Second, even if there is a plan, it is management’s responsibility to train and work with the employees to make sure it’s implemented. It’s easy to look at this picture and blame the guy with the hose, but he had supervisors who either directed him or didn’t give him enough direction, other supervisors on site who weren’t paying attention to what he was doing, and still other supervisors who didn’t sufficiently stress that not dumping stuff in the river was as important as any other job on site.
Third, whatever the above steps might cost, it will be cheaper than dealing with this lawsuit. Fines under the Illinois Environmental Protection Act can run up to $10,000 per day, per violation. The actual amount of Illinois fines can fluctuate greatly, but they have generally been going up, and I doubt that Illinois will be talked into giving a slap on the wrist for this one. Had the federal government brought this action, the defendants would be looking at a minimum of $37,500 per day, per violation. In some particularly ugly circumstances, intentionally dumping stuff in the river can lead to criminal penalties, including jail.
So the bottom line is: Don’t do this. Plan for managing stormwater, train your employees and subs to implement the requirements, and supervise the site to make sure it is being done right.
K&L Gates is proud to annouce that our Doha-based Construction & Infrastructure team was recently named the “Property & Construction Team of the Year” by the Qatar Business Law Forum. Members of our Doha office are pictured below accepting the award, which was presented on 13 November 2018.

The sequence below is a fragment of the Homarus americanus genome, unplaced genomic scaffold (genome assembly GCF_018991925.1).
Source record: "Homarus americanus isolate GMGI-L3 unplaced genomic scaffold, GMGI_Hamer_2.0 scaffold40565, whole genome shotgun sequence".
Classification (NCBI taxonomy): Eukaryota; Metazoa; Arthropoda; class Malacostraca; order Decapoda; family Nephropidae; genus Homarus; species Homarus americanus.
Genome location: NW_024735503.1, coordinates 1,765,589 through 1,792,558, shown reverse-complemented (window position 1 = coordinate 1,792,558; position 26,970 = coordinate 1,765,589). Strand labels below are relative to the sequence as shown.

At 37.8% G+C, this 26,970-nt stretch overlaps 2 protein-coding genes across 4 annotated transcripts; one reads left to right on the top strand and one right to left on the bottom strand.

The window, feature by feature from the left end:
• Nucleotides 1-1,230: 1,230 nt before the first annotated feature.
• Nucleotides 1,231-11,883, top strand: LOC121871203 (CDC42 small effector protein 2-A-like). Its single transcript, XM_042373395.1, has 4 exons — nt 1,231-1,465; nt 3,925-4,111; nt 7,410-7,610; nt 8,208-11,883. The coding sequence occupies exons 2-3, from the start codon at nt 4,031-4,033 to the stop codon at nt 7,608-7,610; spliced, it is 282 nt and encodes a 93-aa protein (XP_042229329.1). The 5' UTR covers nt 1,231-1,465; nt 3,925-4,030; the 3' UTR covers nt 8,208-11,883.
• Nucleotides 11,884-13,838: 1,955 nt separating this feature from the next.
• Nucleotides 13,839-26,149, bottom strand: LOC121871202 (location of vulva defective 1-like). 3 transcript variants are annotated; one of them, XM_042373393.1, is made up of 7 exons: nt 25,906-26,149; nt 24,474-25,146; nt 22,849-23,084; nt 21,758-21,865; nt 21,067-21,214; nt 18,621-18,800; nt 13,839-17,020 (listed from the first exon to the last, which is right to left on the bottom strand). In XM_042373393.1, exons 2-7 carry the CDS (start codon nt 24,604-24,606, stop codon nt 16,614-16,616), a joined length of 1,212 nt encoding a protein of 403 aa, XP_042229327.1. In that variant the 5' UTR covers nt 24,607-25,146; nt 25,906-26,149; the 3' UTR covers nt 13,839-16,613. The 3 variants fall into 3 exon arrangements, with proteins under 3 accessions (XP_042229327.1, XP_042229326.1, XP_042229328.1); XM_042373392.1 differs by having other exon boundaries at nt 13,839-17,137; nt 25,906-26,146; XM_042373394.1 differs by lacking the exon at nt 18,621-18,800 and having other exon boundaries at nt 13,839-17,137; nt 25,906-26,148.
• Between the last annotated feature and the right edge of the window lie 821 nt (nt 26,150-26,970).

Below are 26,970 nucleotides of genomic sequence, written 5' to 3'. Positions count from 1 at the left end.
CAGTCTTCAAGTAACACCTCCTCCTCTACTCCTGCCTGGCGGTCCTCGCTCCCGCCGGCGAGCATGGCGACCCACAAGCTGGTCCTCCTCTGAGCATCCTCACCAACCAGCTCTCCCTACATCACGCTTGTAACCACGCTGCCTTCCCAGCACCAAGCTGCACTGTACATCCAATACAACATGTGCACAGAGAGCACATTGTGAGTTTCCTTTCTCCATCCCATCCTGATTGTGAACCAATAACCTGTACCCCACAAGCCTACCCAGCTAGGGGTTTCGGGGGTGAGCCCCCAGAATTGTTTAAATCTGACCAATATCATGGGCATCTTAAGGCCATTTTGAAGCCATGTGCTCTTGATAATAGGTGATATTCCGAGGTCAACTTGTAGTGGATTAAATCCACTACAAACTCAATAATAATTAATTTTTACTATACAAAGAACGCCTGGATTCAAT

The judgment of O’Farrell J in Swansea Stadium Management Co. Ltd v Swansea City and County Council ( EWHC 2192 (TCC)) provides guidance on collateral warranties and acts as a warning for any potential claimants to be mindful of any limitations of time in which to commence proceedings under them.
The facts of the case are fairly straightforward. The City & County of Swansea (the “Council”) is the freehold owner of the Liberty Stadium, home to Swansea City Football Club and the Ospreys. The Council leased the Stadium to Swansea Stadium Management Company (the “Claimant”), which is the management company for the Stadium. Interserve Construction was employed by the Council to design and construct the Stadium under a JCT Standard of Form of Building Contract with Contractor’s Design 1998 Edition (subject to certain bespoke amendments) (the “Building Contract”). Read More
What has happened?
The NSW Government has played its hand in setting out the priorities for the proposed development of the Western Sydney Aerotropolis by releasing the draft Stage 1 Land Use and Infrastructure Implementation Plan (Draft Stage 1 Plan).
Further to our earlier updates on the development of the Western Sydney Airport (see here and here), the Aerotropolis will serve as Western Sydney’s new economic hub to support the massive public and private investment needed to construct and operate this once in a lifetime infrastructure development.
The Draft Stage 1 Plan provides clarity on the proposed re-zonings and sequencing of development for the Aerotropolis. The NSW Department of Planning and Environment (DP&E) is seeking feedback on the Draft Stage 1 Plan until 2 November 2018. See link for details on how to make a submission on the Draft Stage 1 Plan.